tions and greater poverty for workers.
Estimates of the informal economy’s size across coun-
tries and regions vary. In developing countries, the infor-
mal economy accounts for as much as three-quarters of
all nonagricultural employment, and perhaps as much
as 90 percent in some countries in South Asia and sub-
Saharan Africa. But the informal economy is also prom-
inent in developed countries such as Finland, Germany,
and France (where the informal economy is estimated to
account for 18.3 percent, 16.3 percent, and 15.3 percent,
respectively, of these nations’ total economic activity).
In the United States, recent estimates are that the infor-
mal economy is now generating as much as $2 trillion in
economic activity on an annual basis. This is double the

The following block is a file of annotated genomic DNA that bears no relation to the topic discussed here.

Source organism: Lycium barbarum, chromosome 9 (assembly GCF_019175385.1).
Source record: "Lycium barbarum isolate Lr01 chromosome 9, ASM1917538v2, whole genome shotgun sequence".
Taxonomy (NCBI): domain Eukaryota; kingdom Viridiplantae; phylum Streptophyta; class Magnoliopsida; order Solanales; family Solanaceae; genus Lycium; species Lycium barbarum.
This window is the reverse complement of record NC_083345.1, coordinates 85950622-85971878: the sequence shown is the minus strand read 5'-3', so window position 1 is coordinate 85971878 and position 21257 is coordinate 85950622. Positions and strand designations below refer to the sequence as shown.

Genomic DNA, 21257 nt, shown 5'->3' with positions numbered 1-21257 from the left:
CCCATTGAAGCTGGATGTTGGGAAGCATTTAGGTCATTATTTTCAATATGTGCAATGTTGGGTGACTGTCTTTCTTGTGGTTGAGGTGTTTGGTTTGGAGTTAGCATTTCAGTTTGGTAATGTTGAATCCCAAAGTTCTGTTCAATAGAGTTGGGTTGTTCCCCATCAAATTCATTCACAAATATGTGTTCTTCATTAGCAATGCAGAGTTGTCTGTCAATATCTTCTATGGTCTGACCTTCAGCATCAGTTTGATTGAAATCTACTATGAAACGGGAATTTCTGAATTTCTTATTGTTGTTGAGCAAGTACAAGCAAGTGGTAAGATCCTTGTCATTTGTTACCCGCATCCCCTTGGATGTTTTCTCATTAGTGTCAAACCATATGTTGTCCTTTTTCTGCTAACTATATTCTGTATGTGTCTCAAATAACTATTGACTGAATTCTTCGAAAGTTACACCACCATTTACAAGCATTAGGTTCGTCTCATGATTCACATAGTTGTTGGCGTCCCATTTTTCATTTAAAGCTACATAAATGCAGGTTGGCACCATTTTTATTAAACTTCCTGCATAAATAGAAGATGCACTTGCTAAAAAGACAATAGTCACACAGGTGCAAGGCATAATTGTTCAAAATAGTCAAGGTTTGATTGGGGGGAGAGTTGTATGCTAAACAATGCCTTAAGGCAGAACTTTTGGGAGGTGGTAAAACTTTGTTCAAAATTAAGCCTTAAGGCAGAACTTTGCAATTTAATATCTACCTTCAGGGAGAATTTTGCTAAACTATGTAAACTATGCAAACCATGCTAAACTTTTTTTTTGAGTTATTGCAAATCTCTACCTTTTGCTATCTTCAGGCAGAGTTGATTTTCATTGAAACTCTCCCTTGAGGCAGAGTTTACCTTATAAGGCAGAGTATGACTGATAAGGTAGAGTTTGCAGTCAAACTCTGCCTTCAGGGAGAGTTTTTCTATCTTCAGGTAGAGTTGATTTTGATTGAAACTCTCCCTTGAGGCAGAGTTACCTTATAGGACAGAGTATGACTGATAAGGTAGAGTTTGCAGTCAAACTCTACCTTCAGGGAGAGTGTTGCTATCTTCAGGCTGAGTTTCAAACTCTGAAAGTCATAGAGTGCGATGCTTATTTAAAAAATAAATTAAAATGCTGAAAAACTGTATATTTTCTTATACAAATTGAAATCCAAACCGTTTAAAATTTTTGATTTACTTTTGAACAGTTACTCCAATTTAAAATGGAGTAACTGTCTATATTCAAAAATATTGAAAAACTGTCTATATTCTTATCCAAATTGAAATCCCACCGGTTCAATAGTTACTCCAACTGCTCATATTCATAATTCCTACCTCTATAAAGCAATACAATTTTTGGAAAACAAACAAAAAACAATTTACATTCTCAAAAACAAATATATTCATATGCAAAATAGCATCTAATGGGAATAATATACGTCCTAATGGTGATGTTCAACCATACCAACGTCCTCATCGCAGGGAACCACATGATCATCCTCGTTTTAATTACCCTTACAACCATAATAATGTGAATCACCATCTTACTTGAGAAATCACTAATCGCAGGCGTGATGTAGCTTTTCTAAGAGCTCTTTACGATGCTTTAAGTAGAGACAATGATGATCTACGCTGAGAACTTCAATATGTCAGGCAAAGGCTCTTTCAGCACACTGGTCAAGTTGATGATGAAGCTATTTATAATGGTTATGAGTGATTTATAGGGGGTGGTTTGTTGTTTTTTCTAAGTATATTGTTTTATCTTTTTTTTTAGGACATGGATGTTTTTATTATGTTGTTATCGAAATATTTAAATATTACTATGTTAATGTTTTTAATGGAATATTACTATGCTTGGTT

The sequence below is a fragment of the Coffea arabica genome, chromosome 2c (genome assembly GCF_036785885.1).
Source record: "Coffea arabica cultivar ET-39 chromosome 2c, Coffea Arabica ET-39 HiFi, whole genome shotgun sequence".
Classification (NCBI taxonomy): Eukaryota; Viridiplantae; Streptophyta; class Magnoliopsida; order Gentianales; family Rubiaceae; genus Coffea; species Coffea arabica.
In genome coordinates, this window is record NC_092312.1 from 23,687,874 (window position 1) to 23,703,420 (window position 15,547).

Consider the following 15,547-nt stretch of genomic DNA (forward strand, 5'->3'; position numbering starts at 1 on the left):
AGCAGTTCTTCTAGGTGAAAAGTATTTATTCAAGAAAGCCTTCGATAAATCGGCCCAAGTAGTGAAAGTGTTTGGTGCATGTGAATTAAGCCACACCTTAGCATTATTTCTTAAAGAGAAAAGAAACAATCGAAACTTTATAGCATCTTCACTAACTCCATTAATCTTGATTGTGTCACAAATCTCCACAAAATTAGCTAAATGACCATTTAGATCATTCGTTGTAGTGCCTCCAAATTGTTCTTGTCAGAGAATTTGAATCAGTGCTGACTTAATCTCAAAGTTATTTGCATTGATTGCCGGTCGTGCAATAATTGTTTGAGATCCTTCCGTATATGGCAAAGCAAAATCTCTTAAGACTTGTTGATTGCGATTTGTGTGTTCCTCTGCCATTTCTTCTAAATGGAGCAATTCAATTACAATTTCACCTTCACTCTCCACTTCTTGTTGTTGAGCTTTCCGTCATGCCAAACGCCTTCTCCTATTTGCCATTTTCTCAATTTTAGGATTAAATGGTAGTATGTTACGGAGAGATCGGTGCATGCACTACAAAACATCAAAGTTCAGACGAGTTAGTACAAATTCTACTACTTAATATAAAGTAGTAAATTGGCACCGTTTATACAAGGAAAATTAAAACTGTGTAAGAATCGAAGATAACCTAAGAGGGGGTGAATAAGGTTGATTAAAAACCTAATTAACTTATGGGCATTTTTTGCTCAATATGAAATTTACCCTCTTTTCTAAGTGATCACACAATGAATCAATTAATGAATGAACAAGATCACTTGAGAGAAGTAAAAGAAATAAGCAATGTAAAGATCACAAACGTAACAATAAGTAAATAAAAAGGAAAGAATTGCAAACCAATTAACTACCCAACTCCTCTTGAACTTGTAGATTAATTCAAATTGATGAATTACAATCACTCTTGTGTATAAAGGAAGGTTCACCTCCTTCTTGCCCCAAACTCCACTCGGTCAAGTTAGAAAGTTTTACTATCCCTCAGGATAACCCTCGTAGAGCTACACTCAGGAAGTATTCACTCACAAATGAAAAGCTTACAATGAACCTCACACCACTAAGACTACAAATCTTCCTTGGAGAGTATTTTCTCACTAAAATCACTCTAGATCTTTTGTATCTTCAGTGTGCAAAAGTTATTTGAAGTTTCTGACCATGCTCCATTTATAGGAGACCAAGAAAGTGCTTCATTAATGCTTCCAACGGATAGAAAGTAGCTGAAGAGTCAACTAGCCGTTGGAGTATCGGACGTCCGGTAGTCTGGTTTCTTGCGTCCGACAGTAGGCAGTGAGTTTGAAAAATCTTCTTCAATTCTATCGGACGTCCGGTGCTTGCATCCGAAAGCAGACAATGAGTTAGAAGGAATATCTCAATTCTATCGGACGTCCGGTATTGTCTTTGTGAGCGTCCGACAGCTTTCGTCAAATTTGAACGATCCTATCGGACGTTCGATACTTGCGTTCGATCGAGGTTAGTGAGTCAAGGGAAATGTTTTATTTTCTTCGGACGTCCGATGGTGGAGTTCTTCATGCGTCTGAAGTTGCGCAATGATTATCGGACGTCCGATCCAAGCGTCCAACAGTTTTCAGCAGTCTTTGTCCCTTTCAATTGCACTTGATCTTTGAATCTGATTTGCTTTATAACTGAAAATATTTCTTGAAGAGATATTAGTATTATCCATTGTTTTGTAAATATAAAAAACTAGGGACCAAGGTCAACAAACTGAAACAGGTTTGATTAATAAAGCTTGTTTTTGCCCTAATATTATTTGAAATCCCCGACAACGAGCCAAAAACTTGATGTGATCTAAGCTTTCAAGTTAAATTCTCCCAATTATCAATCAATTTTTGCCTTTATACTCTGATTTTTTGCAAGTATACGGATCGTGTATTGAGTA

size of the U.S. informal economy in 2009. In terms of the
number of people working in an informal economy, it is
suggested that “India’s informal economy (includes)
hundreds of millions of shopkeepers, farmers, construc-
tion workers, taxi drivers, street vendors, rag pickers, tai-
lors, repairmen, middlemen, black marketers, and more.”
There are various causes of the informal economy’s
growth, including an inability of a nation’s economic
environment to create a significant number of jobs rel-
ative to available workers. This has been a particularly
acute problem during the recent global recession. In the
words of a person living in Spain: “Without the under-
ground (informal) economy, we would be in a situation
of probably violent social unrest” Governments’ inabil-
ity to facilitate growth efforts in their nation’s economic